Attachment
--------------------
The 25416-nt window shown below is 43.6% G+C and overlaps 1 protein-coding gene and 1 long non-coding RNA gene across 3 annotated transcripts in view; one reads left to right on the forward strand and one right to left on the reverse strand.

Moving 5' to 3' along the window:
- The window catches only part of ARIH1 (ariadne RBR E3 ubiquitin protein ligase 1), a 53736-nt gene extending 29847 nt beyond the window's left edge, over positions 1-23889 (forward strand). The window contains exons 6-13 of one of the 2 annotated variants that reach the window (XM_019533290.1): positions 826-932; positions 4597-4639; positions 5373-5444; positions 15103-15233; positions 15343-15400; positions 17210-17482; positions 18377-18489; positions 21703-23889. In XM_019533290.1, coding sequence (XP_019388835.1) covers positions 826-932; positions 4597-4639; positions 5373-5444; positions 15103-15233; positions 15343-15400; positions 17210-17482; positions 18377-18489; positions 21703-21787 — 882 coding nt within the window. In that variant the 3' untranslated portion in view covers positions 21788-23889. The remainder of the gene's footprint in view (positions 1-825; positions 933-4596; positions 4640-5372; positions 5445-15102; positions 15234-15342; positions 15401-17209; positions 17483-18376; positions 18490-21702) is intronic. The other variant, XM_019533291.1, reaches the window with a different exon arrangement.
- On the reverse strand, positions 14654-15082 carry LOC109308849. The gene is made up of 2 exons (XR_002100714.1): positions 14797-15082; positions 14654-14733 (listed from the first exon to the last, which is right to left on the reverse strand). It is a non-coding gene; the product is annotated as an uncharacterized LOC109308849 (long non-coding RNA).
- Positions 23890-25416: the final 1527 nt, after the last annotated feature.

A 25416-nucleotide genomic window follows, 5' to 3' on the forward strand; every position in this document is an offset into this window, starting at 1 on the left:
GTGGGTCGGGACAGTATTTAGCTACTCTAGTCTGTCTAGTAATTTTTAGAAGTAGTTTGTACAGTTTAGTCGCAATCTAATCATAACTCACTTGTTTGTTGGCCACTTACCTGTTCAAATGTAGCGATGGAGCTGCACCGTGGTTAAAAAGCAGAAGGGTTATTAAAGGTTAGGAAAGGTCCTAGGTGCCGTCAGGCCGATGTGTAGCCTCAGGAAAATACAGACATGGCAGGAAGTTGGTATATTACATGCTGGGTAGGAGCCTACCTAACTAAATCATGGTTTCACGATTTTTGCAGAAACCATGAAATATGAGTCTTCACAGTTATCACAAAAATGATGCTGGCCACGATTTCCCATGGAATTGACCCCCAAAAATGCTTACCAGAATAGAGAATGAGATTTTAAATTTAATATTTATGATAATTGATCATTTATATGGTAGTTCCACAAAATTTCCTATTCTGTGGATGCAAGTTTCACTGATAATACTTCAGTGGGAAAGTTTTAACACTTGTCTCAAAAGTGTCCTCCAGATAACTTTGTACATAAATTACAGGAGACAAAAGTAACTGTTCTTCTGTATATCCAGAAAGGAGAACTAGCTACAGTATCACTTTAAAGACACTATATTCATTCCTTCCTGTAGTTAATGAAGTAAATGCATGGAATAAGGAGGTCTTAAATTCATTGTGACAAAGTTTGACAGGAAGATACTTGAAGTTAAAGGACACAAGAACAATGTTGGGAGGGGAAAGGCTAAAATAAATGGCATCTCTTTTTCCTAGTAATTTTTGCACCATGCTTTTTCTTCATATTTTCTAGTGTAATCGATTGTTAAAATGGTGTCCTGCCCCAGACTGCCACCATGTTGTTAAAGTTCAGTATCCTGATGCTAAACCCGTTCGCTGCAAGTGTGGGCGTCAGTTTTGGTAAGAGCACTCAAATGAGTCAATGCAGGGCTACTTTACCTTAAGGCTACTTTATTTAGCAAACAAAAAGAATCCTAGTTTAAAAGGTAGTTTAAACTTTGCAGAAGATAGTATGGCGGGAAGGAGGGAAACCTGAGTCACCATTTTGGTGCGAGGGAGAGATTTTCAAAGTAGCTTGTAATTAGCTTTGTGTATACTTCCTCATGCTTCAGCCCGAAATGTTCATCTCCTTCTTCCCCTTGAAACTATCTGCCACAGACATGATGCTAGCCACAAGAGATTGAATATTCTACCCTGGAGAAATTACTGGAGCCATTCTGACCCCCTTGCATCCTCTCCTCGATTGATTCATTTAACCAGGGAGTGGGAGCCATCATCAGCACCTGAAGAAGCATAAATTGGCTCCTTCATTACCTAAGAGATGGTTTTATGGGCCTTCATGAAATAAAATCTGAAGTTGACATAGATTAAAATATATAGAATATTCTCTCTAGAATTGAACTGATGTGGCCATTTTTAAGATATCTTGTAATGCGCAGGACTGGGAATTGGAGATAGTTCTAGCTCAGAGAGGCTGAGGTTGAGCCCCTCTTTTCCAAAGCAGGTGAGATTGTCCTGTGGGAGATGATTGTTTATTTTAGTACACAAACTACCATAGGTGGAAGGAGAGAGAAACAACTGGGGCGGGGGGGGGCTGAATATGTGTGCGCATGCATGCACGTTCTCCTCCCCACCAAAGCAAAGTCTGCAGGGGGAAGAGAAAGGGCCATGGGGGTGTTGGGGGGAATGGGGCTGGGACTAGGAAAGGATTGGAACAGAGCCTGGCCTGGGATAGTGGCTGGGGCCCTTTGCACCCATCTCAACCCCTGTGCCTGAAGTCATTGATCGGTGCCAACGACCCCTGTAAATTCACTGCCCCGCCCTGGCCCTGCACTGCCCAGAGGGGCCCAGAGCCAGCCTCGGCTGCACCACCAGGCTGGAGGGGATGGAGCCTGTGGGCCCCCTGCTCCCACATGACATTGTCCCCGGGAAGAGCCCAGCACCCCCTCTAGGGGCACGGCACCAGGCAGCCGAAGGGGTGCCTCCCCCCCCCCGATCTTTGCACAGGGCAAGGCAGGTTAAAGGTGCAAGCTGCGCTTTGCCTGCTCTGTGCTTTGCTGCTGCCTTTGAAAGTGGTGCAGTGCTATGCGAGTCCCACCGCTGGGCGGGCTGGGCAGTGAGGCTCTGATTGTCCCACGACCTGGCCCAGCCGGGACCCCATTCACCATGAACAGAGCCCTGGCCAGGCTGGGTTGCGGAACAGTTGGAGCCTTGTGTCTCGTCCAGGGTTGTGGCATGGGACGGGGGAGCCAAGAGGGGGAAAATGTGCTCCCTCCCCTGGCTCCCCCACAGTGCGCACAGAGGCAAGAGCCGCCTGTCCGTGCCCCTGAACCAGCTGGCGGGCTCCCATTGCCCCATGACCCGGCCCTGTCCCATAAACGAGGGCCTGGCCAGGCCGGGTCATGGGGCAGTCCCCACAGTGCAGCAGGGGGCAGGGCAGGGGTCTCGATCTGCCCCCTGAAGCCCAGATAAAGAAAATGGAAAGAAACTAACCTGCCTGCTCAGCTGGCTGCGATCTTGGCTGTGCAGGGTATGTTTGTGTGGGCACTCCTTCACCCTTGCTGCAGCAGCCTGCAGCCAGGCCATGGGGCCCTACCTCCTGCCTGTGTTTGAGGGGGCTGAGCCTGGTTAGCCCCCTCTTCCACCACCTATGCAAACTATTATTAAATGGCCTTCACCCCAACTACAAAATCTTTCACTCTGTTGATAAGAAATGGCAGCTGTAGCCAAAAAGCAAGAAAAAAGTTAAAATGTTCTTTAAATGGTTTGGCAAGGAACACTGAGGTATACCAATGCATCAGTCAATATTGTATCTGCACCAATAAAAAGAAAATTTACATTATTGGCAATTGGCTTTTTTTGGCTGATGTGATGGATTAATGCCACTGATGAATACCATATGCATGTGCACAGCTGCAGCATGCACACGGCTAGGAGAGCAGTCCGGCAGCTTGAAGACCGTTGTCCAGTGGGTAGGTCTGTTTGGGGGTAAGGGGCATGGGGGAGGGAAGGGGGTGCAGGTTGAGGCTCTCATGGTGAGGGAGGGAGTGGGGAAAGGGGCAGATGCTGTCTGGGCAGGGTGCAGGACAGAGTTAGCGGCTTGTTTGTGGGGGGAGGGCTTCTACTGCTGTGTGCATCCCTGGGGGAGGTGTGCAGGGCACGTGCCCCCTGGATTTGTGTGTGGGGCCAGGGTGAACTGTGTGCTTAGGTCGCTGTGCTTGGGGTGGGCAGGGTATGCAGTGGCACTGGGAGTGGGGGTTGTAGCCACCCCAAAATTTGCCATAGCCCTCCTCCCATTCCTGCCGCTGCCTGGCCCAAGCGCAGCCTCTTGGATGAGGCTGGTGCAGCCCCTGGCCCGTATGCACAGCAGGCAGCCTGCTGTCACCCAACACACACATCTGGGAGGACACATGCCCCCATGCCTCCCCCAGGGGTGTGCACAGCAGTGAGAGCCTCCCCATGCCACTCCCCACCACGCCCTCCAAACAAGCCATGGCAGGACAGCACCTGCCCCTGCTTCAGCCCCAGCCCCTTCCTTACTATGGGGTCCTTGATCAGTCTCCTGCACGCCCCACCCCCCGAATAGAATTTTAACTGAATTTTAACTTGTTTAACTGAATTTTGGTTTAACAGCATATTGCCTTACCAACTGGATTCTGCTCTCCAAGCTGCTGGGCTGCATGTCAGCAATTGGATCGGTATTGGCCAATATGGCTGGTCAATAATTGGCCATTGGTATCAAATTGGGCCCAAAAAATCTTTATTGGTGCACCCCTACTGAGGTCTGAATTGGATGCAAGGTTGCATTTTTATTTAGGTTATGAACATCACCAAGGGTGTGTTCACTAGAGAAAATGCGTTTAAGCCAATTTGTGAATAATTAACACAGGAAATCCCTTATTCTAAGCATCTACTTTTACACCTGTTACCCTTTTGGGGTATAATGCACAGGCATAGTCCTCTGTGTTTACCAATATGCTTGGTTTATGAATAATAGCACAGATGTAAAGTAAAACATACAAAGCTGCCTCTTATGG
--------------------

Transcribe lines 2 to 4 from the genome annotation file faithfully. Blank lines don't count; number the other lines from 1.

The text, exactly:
Moving 5' to 3' along the window:
- The window catches only part of ARIH1 (ariadne RBR E3 ubiquitin protein ligase 1), a 53736-nt gene extending 29847 nt beyond the window's left edge, over positions 1-23889 (forward strand). The window contains exons 6-13 of one of the 2 annotated variants that reach the window (XM_019533290.1): positions 826-932; positions 4597-4639; positions 5373-5444; positions 15103-15233; positions 15343-15400; positions 17210-17482; positions 18377-18489; positions 21703-23889. In XM_019533290.1, coding sequence (XP_019388835.1) covers positions 826-932; positions 4597-4639; positions 5373-5444; positions 15103-15233; positions 15343-15400; positions 17210-17482; positions 18377-18489; positions 21703-21787 — 882 coding nt within the window. In that variant the 3' untranslated portion in view covers positions 21788-23889. The remainder of the gene's footprint in view (positions 1-825; positions 933-4596; positions 4640-5372; positions 5445-15102; positions 15234-15342; positions 15401-17209; positions 17483-18376; positions 18490-21702) is intronic. The other variant, XM_019533291.1, reaches the window with a different exon arrangement.
- On the reverse strand, positions 14654-15082 carry LOC109308849. The gene is made up of 2 exons (XR_002100714.1): positions 14797-15082; positions 14654-14733 (listed from the first exon to the last, which is right to left on the reverse strand). It is a non-coding gene; the product is annotated as an uncharacterized LOC109308849 (long non-coding RNA).